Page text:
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PM Lee lauds eurozone growth forecasts
PRIME Minister Lee Hsien Loong thinks the improved growth forecasts for the eurozone for the next two years is a sign of the confidence in the state of the currency area's economic health.
The European Commission (EC), the executive arm of the European Union (EU), said in its winter economic forecast on Thursday that the eurozone should grow 1.3 per cent this year and 1.9 per cent in 2016.
This is a marked improvement from the commission's estimates last November when it projected growth of 1.1 per cent this year and 1.7 per cent the next.
But the good news should not deter from the fact that there are still many pressing worries to address, said Mr Lee in an interview in Madrid on Friday, the second and final day of his first official visit to Spain.
He noted how the European Central Bank last month announced that it would pump at least 1.1 trillion euros (S$1.7 trillion) into the eurozone, with the ECB buying 60 billion euros worth of bonds each month from banks until the end of September 2016, and possibly longer.
The moves will help push interest rates down, pump liquidity in the system and hope to stimulate lending and business activity.
"These are not measures that you do unless you think there's something quite serious and this is necessary. These are very drastic actions being taken. They think it's necessary and I hope it will be helpful," said Mr Lee.
These measures alone won't be enough to solve the EU's problems, he added. There must also be fiscal policy and economic restructuring, while political arrangements need to be consolidated and integrated.
Then there are "immediate fires" to deal with such as the situation in Greece, the financially-troubled nation that is asking the bloc's other members to rewrite the bailout plan they signed with Athens previously.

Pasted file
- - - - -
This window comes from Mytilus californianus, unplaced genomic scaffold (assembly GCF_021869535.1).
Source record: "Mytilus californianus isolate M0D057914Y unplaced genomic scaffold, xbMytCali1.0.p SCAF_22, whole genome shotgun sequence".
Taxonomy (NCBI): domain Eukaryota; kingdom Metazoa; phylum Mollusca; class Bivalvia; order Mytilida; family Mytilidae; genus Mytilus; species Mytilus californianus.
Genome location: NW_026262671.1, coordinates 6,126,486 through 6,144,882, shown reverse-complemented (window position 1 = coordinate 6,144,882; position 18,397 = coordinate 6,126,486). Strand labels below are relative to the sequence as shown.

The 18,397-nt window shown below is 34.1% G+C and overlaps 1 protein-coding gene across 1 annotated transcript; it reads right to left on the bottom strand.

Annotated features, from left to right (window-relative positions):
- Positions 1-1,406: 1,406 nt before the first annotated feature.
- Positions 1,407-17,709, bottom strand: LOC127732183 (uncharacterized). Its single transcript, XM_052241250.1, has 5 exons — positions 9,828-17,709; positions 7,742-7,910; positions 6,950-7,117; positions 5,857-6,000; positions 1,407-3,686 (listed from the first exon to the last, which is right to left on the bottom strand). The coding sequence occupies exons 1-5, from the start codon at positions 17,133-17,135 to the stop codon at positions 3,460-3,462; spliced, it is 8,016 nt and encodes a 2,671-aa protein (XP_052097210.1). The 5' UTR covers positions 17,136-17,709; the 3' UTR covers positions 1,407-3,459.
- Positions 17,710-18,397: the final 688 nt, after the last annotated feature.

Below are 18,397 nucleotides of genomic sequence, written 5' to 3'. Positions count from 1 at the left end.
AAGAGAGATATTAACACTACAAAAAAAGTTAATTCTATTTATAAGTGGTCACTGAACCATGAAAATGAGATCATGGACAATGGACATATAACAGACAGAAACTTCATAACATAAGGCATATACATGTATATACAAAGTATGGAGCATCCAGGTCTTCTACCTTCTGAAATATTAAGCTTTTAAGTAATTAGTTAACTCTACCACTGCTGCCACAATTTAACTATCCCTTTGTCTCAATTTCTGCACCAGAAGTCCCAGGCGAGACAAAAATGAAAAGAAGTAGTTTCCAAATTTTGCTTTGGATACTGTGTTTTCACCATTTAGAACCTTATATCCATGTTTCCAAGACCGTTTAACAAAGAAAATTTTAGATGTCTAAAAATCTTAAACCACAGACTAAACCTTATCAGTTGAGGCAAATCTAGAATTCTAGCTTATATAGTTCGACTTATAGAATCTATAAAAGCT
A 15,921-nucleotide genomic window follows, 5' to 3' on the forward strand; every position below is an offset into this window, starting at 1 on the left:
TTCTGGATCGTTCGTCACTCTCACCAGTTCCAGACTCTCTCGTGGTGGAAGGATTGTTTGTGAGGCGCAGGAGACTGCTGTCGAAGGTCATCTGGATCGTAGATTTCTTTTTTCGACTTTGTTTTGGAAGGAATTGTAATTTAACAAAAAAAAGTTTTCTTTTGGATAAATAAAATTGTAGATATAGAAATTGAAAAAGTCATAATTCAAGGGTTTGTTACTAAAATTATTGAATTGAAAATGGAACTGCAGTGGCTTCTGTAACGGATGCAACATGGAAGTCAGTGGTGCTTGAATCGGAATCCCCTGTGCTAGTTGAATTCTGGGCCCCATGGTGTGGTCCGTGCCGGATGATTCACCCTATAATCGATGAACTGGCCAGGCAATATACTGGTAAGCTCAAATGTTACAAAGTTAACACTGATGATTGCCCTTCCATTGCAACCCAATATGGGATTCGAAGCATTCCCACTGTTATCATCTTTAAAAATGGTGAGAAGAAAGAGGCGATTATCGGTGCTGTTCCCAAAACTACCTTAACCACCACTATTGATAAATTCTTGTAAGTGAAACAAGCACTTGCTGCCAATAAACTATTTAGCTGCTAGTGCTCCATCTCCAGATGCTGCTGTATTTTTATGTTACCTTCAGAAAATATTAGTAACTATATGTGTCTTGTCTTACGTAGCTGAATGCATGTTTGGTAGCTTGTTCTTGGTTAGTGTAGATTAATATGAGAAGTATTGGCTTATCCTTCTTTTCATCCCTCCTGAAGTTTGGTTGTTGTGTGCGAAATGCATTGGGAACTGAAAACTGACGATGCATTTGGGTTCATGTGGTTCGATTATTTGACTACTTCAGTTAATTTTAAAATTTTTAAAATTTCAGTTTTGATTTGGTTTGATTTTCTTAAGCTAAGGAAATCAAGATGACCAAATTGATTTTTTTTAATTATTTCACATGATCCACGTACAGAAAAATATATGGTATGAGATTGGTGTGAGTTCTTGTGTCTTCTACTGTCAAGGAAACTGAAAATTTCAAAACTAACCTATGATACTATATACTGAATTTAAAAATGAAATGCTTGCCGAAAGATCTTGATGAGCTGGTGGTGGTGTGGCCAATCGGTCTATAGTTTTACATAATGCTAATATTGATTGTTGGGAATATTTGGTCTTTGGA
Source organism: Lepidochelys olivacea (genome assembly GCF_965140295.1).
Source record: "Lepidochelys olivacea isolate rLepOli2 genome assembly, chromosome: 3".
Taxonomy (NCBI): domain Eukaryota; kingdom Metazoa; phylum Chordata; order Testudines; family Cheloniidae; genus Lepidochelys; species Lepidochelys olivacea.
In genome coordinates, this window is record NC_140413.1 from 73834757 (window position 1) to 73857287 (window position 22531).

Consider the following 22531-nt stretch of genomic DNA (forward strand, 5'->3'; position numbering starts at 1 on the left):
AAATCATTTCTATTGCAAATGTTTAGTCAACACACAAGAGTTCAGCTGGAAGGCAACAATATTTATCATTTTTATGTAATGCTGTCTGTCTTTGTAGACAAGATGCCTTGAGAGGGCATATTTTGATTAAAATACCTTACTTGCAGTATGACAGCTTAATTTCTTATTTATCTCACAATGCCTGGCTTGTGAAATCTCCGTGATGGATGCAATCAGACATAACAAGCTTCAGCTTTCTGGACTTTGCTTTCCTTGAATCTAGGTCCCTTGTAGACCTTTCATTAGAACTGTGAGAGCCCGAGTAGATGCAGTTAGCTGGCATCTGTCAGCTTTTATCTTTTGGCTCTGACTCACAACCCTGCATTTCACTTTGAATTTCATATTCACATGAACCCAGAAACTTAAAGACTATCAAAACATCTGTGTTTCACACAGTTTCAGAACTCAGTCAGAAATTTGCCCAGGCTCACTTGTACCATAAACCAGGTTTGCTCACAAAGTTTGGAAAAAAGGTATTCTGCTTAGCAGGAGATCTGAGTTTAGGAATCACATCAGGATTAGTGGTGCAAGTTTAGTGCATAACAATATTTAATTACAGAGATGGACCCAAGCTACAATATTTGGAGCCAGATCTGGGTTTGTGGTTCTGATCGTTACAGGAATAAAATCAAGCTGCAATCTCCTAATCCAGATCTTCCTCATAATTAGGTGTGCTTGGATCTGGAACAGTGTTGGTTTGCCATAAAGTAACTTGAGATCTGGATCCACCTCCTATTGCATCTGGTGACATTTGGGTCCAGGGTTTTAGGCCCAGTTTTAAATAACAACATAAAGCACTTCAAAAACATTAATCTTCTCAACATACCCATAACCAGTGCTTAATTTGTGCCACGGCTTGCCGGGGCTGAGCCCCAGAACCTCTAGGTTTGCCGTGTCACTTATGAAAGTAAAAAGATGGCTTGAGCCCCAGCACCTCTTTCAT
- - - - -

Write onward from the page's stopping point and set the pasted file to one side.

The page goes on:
In its report, the EC downgraded its forecast for the Greek economy, stressing that the uncertainties created following the recent elections could damage confidence. Growth is expected to come in at 2.5 per cent this year, down from last November's estimate of 2.9 per cent.
Mr Lee, who earlier this week visited the German cities of Dresden and Berlin, said that while Germany - the region's economic powerhouse - is reasonably confident of its own economy, it is now focused on dealing with Greece.
"The fear is not just Greece, which makes up 2 per cent of the EU's GDP, (but) the precedent that it sets. If Greece can get certain terms, then Italy would expect the same and so would Spain. The voters of Italy and Spain will expect the same too, and that would be a very serious consequence," said Mr Lee.
The prime minister described his week-long trip to Europe as a "very productive visit", adding that Singapore would look to advance its cooperation with both Germany and Spain.
He was also heartened at managing to have the support from the two countries for the EU-Singapore free trade agreement, which Singapore hopes can be ratified as soon as possible.
On the business front, Mr Lee shared that the senior executives of major Spanish companies whom he had lunch with on Thursday, representing key sectors such as banking, construction and transport, indicated their desire to expand their presence in Singapore.
"(They) are interested to come to the Far East, where they have not been active," he said. "They would like to work with Singapore and do business in the region - China, India, Asean - which they are less familiar with. I'm happy to do that and I hope we would be able to follow up on this."
Earlier on Friday, Mr Lee had an audience with Spain's King Felipe VI before a meeting with Prime Minister Mariano Rajoy.
In his meeting with the latter, the two leaders said they were happy with the state of bilateral relations and agreed to work to strengthen the flow of trade and investments between Singapore and Spain.
Mr Lee and his delegation, which includes his wife and three ministers, return to Singapore on Saturday.